A far as quality from that era, in my experience every full-mid size GM and Ford car we have had were great in reliability. Weak points from those 2 companies were indeed compacts and the first wave of front-wheel drives.
As far as styling, well it's mostly personal taste, but from the so-called malaise era, in my opinion the '73-77 Grand Prix's were beautiful, followed by the Monte Carlo, as well as big Buicks, Caddys and Lincolns. '71-73 Rivieras were astonishing, and the Cougars and T-birds were pretty sharp looking.
Move on to the late 70's downsizing, even then the A-G body Cutlass, G.P., Regal and Monte were nice, along with full-size Fleetwoods, LeSabres, etc. Nice comfy interiors and underpowered, but reliable engines.
Performance issues can be solved for example; my next project may be a '78-81 Grand Prix with a 301 or 265 Pontiac, and easily swap it for a 400. I like my cars stock on the inside and out, with slight mods under the hood.
This is a collector's car, most likely insured for under 2500 miles a year, weekends and car events. It's typically not a daily driver.
The oil burning comment is unlikely. These cars typically run from the low 20k range to 60k as a ballpark. Most are show cars and cruise night cars. I see average about 1000 miles a year usage. If you see cars smoking at cruise nights and shows, I must have been missing something since 1986. Once you get a car pretty well finished, they are pretty much minimal maintenance. Change the filters and fluids, unplug the battery maintainer and go out. I have a late model car that shows typically 95 percent or better oil life remaining on the dash readout. I still change oil on time intervals, not mileage. Oil is not being burned.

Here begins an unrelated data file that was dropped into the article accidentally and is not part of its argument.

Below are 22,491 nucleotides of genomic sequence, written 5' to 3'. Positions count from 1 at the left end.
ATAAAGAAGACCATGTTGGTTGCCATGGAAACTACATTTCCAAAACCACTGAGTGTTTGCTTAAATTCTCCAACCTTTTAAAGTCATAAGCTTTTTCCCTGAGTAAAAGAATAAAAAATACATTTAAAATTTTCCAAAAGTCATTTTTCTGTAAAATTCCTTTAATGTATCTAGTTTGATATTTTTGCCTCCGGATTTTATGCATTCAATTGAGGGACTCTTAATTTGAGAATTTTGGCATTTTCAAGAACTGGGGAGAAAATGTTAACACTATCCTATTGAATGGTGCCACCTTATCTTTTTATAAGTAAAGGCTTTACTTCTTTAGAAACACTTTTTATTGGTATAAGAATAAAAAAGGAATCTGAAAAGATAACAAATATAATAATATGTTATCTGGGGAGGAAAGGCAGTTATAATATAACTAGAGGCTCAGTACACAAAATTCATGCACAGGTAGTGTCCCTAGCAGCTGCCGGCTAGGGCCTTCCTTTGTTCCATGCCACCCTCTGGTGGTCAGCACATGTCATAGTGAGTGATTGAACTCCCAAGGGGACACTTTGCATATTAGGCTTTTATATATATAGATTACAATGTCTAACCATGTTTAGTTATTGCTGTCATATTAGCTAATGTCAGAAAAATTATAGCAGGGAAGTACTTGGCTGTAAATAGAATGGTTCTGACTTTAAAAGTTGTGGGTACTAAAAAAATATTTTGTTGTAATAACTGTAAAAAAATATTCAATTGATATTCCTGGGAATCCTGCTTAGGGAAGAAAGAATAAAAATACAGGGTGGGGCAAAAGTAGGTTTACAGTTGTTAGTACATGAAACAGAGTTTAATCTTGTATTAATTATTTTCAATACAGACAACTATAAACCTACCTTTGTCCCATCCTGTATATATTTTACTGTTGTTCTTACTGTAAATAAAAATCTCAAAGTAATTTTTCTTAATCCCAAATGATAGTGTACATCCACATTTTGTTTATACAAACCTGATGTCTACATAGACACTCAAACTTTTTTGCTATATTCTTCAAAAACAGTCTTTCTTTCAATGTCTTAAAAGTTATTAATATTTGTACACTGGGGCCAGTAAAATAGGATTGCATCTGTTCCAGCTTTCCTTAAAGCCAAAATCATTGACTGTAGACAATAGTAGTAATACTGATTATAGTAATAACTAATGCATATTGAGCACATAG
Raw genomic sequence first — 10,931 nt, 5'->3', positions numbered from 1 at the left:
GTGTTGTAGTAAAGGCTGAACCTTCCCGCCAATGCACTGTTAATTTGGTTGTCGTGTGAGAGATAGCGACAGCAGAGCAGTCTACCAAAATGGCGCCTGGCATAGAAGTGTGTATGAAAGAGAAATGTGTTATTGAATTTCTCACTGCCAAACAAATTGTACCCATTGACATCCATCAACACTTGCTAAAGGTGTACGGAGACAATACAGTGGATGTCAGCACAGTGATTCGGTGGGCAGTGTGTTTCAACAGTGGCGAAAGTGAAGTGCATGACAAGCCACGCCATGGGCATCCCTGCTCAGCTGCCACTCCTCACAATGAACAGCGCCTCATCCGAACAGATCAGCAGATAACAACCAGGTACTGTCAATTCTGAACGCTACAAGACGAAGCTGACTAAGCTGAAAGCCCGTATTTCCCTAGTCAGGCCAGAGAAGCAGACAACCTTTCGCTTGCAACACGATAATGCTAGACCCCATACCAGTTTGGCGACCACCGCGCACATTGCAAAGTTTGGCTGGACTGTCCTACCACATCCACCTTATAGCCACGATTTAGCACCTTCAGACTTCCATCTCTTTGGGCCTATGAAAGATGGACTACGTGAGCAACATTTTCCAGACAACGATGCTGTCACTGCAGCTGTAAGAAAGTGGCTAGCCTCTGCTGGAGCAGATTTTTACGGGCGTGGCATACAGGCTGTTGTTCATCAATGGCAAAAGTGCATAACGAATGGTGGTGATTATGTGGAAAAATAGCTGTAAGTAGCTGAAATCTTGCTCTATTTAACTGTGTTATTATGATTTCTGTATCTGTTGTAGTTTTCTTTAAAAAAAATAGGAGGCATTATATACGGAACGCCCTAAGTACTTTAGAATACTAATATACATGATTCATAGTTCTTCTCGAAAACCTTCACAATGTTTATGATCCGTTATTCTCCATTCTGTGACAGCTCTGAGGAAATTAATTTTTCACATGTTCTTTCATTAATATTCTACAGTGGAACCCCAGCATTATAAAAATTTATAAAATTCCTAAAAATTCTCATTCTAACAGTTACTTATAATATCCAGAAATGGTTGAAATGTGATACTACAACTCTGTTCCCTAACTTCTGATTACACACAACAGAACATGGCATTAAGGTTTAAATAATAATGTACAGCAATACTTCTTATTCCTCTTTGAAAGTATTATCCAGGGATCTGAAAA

I waited 11 years to raise a lot of money for my car. I did not want just any old car or a major project on a real muscle car. If you set your sights on a model and can discipline yourself, it's great in the end. I didn't want a Plain Jane or a 4 door car. The cool thing is owning it, and thumbs up to those that actually own one today. Turn key and nice example. I plan on keeping mine and passing it down to my family.
I agree with the oil burning comment. I have always been loyal to the Buick and Pontiac brands over the years, and owned a couple models that were Chevy powered; a 1979 Regal and a 1984 Bonneville. Both came equipped with the 305 CID. While they were both reliable, they did burn oil between changes compared to models that I owned that were equipped with their own engines. Legend has it that the first 265 small block burned a quart every 500 miles.
Odds are if you buy a 66 GTO Mid Year Corvette Chevelle 442 etc, they are driven max 1000 miles to 2500 a year. That's typical for antique tags and classic insurance restrictions. The point being I doubt you will ever burn a quart between changes. I run Castrol in my older cars, and change it twice a year within those mileage numbers. In turn I have owned a few late model Corvettes that burn zero oil, and I change Mobil 1 and filter at 5000. I don't expect my new one to be any different. Chevrolet has a bulletproof engine and drivetrain. I am not versed in Cobalts etc, but this is a high performance review. At any rate I would be proud to own this model. I missed on a Ram Air III 69 GTO Vert a while back, original owner. Nice car! Got beat to the punch on that one.